TW: Discussions of sexual assault and rape. Names have been changed to protect anonymity.

Samyar went to his stepfather’s village to participate in a family ceremony. The Taliban controlled that district, even as the democratically-elected government controlled the rest of the country. The villagers told Samyar not to go out alone, saying he should dress as a girl, not a boy. Samyar is 20 years old a transgender man in Taliban-controlled Afghanistan.

The village was full of Taliban. As Samyar made his way through along dusty streets, a small child pointed out to the Taliban that he was transgender, that he was dressed as a boy and not as a girl. They chased, and he ran. Seeking shelter in a relative’s house, a member of his family later arrived with a warning from the Taliban – he should wear girl’s clothes, and marry a man. If Samyar refused, they would force him to marry one of their fighters – or stone him in the middle of the village.

Only a few months after this incident, the Taliban ruled the entire country once more. At this time, Samyar was living with his adopted family in the northern city of Baghlan. With no older siblings, it was up to Samyar to take care of the family, visiting the local bazar for food and supplies. It was on one of these trips to the bazar that the Taliban realised he was transgender, wearing male clothes.

“The Taliban beat me with guns in the bazar so badly that other people begged them to let me go, saying I wouldn’t wear men’s clothes anymore,” Samyar says.

“I could not move from my bed for more than a week.”

After the incident at the bazar, Samyar did not leave the house. A prisoner in his own home. He doesn’t want to change his outfit, or to fight for his identity. Life is difficult for him. Every day ends in tears over his identity.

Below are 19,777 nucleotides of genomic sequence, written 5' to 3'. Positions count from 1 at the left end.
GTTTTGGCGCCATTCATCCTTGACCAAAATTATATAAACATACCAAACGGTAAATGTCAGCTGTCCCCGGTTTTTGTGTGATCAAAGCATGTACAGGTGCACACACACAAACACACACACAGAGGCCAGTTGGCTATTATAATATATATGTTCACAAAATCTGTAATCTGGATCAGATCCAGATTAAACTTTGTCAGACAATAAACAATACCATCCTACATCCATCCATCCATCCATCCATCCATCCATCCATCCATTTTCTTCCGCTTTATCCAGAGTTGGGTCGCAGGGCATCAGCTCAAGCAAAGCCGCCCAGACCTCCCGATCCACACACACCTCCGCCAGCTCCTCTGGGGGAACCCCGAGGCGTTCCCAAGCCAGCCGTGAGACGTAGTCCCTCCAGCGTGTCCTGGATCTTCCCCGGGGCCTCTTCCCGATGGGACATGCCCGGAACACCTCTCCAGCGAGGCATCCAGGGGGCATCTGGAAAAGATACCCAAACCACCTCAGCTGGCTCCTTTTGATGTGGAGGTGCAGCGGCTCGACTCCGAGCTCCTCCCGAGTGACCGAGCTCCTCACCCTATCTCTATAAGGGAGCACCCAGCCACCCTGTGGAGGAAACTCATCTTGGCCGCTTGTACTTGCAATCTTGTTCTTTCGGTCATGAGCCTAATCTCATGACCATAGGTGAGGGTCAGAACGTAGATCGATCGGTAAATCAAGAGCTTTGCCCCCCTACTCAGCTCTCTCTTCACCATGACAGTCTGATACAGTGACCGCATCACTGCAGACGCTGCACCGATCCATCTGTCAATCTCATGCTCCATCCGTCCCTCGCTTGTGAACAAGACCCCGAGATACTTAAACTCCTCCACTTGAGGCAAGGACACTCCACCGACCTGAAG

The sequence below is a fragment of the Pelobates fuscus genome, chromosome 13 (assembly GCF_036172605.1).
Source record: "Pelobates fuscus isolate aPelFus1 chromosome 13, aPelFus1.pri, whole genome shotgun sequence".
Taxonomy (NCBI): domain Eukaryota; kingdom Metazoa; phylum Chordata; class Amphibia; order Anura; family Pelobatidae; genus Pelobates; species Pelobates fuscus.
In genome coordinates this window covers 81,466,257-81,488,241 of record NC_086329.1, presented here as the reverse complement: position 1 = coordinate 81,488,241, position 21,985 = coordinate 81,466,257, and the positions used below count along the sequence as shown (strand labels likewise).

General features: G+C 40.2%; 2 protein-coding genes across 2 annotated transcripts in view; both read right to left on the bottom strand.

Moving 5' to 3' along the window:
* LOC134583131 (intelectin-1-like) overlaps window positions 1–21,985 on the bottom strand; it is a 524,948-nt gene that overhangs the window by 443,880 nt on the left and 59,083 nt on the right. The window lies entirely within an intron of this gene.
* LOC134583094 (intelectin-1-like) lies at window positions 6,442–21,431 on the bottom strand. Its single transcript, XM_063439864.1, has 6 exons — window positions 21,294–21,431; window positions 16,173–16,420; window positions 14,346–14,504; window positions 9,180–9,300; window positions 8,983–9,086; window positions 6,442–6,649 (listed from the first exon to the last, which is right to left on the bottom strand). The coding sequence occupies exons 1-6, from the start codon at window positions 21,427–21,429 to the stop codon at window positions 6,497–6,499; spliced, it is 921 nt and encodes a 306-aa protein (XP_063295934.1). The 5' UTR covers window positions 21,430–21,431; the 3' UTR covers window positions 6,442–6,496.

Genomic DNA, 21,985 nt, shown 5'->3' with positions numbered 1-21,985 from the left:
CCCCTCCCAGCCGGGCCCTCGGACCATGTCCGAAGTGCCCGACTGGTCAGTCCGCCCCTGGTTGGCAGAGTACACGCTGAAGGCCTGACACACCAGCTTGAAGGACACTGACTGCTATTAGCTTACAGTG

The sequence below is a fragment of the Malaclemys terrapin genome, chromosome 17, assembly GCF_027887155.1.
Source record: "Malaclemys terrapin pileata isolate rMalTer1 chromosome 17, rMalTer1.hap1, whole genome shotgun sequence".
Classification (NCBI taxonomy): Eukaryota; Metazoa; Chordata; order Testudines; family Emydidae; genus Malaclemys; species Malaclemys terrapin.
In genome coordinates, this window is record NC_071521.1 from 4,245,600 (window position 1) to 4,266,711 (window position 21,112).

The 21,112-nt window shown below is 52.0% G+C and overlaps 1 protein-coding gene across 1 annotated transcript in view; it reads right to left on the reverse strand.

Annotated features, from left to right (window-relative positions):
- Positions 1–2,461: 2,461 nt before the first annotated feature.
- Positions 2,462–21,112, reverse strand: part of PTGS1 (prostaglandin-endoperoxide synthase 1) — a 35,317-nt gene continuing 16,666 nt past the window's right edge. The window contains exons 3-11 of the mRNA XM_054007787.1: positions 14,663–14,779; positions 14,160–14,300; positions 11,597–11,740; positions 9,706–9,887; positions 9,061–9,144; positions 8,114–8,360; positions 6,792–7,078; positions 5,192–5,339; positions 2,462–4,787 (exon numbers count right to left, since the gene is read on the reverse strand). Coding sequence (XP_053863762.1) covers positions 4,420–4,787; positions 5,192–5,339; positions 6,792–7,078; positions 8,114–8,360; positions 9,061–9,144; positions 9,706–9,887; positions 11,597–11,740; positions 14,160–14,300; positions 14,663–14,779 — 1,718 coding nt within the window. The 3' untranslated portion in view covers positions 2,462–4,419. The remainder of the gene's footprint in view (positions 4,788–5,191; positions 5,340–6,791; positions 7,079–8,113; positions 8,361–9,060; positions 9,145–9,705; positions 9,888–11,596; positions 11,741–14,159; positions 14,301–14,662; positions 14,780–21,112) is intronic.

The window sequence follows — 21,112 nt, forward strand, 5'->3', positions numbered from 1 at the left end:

Samyar uses testosterone to change his voice, to grow the beginnings of a beard, to look more like a man in the eyes of the community. During the democratic government, he was able to go out in this way. Now, it remains a dream for him.

Samyar attempted to kill himself six times after he realized he was different to his other friends in the community. He was born in Iran to an Iranian mother and Afghan father. Samyar doesn’t know who his father is. His parents weren’t married, and then his mother left and married someone else. Another Afghan family adopted him, taking him to Baghlan Markazi province.

“I was insulted many times – the people called me Nar Maada (Male and Female), two sexes, a sign of pandemonium,” says Samyaar. “I was isolated from the community, and it depressed me.”

When he was 13, he learnt about the word ‘trans’. “I was always asking myself what are these feelings that I have, why do I appear to be a girl but want to behave like a man?” says Samyar.

“Life is not easy for Afghans but transgender or people with different sexual identities life is hell here. I am proud of myself for being transgender,” he adds.

After moving in with his adopted family, Samyar was beaten by his new father – with vacuums, shovels, sticks, shoes, belts, the butt of a gun. Whatever came to hand. Even then he remained grateful to his new family for taking him in, giving him their surname.

For Samyar, individual privacy is what he wants for people. A world where no one interferes in their lives. The type of freedom where he could walk freely in his identity as a transgender man, without fear. Following the Taliban take over, he now fears for that freedom more than ever.

Samyar remembers identifying as a boy since childhood. He knows he wants to meet a woman, fall in love and marry her. After attending primary school in Iran, he later left secondary school in Baghlan province, ashamed to be in a girl’s school.

He was also sexually abused, many times. Once by a neighbour, once by a human smuggler and once by a woman. The trauma is still with him. It’s not easy to cope with.